State . | . | Bare Hamiltonian . | DUCC-ex(2^{1}A_{1})
. |
---|---|---|---|

(characteristics)^{a}
. | FCI^{b}
. | SD: $\Phi 22\xaf33\xaf$ . | SD: $\Phi 22\xaf33\xaf$ . |

α = 0.001 [H_{4}(a) system] | |||

2^{1}A_{1} | −2.0280 | −1.9546 ± 0.0037 | −2.0184 ± 0.0033 |

(A) | (0.0734) | (0.0096) | |

Linear [H_{4}(b) system] | |||

2^{1}A_{g} | −1.9901 | −1.9513 ± 0.0052 | −1.9458 ± 0.002894 |

(A) | (0.0388) | (0.0443) |

State . | . | Bare Hamiltonian . | DUCC-ex(2^{1}A_{1})
. |
---|---|---|---|

(characteristics)^{a}
. | FCI^{b}
. | SD: $\Phi 22\xaf33\xaf$ . | SD: $\Phi 22\xaf33\xaf$ . |

α = 0.001 [H_{4}(a) system] | |||

2^{1}A_{1} | −2.0280 | −1.9546 ± 0.0037 | −2.0184 ± 0.0033 |

(A) | (0.0734) | (0.0096) | |

Linear [H_{4}(b) system] | |||

2^{1}A_{g} | −1.9901 | −1.9513 ± 0.0052 | −1.9458 ± 0.002894 |

(A) | (0.0388) | (0.0443) |

^{a}

Characteristics of the electronic states are determined by the active-space contribution: A, dominated by active-space configurations and PA, dominated by configurations not belonging to active space.

^{b}

Full configuration interaction calculations were performed using all 60 molecular orbitals.

## V. CONCLUSIONS

In this paper, we discussed the excited-state extension of the DUCC formalism and its amenability for quantum computing. Using simple approximation schemes based on the utilization of the EOMCCSD wavefunction representation and lowest-rank contribution stemming from a single commutator electronic Hamiltonian and external *σ*_{ext}(*K*) operator, we were able to demonstrate that the active-space representation of downfolded Hamiltonians can be used to reproduce a large portion of excited-state correlation effects. For H_{2} and H_{4}(a) models, we observed significant improvements in excited-state energies compared to the diagonalization of the bare Hamiltonian in the active space, which was especially true for low-lying states dominated by active-space contributions (usually attributed to singly excited states and low-lying doubly excited states). As expected, for active-space dominated states characterized by higher excitation energies and more complicated configurational structure, the efficiency of simple approximation schemes discussed here deteriorates, which is indicative of the need for the inclusion of higher-order commutators and more efficient estimates of the *σ*_{ext}(*K*) operators. This issue will be explored in future research by coupling DUCC-ex formalism with higher-rank EOMCC formulations. We have also demonstrated that quantum phase estimation can provide an efficient tool for testing various “excited-state” hypotheses for strongly correlated systems, which usually pose a significant challenge for existing many-body formalism due to the need of inclusion of higher rank excitation effects and high density of states in a narrow energy gap, which renders the numerical identification of state of interest numerically unfeasible. Instead, using PE techniques, one can define hypothesis or trial state and obtain in the course of calculation statistical footprint of all states that have non-negligible overlap with the hypothesis state. Although this fact is a well-known foundation of quantum computing, it deserves broader exposure. The stochastic characteristics of PE may be very useful in studies of excited-state processes, especially in the strongly correlated or metallic-like system.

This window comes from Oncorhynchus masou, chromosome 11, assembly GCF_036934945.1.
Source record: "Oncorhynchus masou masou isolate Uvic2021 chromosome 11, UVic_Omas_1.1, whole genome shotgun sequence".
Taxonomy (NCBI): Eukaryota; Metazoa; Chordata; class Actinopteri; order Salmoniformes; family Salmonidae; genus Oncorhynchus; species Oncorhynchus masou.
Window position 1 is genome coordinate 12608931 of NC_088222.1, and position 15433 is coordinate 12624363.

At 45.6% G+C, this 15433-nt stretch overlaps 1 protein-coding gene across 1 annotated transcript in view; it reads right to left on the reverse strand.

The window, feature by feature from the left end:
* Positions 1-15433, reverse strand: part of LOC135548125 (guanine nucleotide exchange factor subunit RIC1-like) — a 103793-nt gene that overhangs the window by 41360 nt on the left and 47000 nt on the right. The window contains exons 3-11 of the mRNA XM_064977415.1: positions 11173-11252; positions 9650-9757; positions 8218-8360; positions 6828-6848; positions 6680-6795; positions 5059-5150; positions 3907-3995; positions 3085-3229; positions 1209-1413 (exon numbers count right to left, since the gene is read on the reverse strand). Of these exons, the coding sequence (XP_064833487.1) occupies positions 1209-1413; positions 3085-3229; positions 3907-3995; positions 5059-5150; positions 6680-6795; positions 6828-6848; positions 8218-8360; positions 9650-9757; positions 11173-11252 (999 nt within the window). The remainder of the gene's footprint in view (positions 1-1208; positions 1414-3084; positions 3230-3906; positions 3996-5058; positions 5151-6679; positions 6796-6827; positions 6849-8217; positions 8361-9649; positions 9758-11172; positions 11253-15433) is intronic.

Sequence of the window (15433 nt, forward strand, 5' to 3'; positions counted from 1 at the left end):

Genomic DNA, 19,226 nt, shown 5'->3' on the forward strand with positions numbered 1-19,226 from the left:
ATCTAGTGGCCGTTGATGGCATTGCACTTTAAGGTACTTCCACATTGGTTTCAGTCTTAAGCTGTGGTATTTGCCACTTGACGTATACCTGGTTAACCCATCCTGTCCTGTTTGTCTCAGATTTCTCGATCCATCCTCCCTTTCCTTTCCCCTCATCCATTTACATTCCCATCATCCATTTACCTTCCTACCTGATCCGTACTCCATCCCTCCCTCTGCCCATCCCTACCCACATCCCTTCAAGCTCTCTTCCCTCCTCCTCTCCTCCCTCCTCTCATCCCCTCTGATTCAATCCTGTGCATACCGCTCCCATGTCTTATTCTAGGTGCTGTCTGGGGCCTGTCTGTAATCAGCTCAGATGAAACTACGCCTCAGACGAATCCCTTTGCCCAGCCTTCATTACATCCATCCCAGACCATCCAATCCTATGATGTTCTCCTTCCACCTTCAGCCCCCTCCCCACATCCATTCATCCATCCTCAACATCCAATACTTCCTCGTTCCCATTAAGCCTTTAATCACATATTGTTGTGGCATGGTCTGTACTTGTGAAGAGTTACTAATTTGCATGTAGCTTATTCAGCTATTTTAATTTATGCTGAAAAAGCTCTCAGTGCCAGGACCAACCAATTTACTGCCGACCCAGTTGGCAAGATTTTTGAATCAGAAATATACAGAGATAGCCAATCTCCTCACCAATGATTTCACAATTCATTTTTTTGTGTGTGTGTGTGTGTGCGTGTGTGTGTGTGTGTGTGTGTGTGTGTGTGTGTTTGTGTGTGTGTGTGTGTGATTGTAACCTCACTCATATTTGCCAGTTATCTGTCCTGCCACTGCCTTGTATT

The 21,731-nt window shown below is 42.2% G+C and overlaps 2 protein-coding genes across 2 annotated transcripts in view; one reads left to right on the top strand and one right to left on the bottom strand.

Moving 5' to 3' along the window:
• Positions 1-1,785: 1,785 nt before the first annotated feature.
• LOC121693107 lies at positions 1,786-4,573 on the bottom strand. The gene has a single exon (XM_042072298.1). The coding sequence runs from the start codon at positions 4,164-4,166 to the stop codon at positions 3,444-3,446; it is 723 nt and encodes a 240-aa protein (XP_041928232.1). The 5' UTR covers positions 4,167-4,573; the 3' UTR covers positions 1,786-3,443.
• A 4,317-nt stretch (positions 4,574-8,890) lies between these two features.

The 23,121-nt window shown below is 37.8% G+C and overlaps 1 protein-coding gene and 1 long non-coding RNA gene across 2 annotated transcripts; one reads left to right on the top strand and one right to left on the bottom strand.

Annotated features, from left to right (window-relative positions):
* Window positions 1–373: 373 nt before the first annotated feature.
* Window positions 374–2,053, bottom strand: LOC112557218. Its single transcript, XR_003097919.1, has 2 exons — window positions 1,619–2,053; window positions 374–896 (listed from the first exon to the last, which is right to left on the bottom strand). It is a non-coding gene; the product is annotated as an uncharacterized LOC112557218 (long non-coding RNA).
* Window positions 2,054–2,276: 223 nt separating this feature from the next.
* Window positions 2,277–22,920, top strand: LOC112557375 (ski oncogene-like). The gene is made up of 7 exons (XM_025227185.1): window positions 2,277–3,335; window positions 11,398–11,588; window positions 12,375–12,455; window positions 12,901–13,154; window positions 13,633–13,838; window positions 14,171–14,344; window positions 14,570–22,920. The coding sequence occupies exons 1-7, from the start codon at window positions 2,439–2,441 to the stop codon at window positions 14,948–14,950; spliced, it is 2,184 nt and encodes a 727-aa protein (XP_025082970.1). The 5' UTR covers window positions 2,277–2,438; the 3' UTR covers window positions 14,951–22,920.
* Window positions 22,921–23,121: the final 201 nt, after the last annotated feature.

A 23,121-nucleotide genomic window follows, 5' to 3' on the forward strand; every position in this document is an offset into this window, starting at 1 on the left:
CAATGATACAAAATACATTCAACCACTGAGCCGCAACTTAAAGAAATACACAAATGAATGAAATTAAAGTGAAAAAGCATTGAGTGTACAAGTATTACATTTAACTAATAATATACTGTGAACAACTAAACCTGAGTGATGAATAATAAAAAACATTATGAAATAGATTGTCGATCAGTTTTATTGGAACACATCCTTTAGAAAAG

## ACKNOWLEDGMENTS

This work was supported by the “Embedding Quantum Computing into Many-body Frameworks for Strongly Correlated Molecular and Materials Systems” project, which is funded by the U.S. Department of Energy (DOE), Office of Science, Office of Basic Energy Sciences, the Division of Chemical Sciences, Geosciences, and Biosciences. A portion of this research was funded by the Quantum Algorithms, Software, and Architectures (QUASAR) Initiative at the Pacific Northwest National Laboratory (PNNL). It was conducted under the Laboratory Directed Research and Development Program at PNNL. All calculations have been performed using the Molecular Science Computing Facility (MSCF) in the Environmental Molecular Sciences Laboratory (EMSL) at the Pacific Northwest National Laboratory (PNNL). EMSL is funded by the Office of Biological and Environmental Research in the U.S. Department of Energy. PNNL is operated for the U.S. Department of Energy by the Battelle Memorial Institute under Contract No. DE-AC06-76RLO-1830.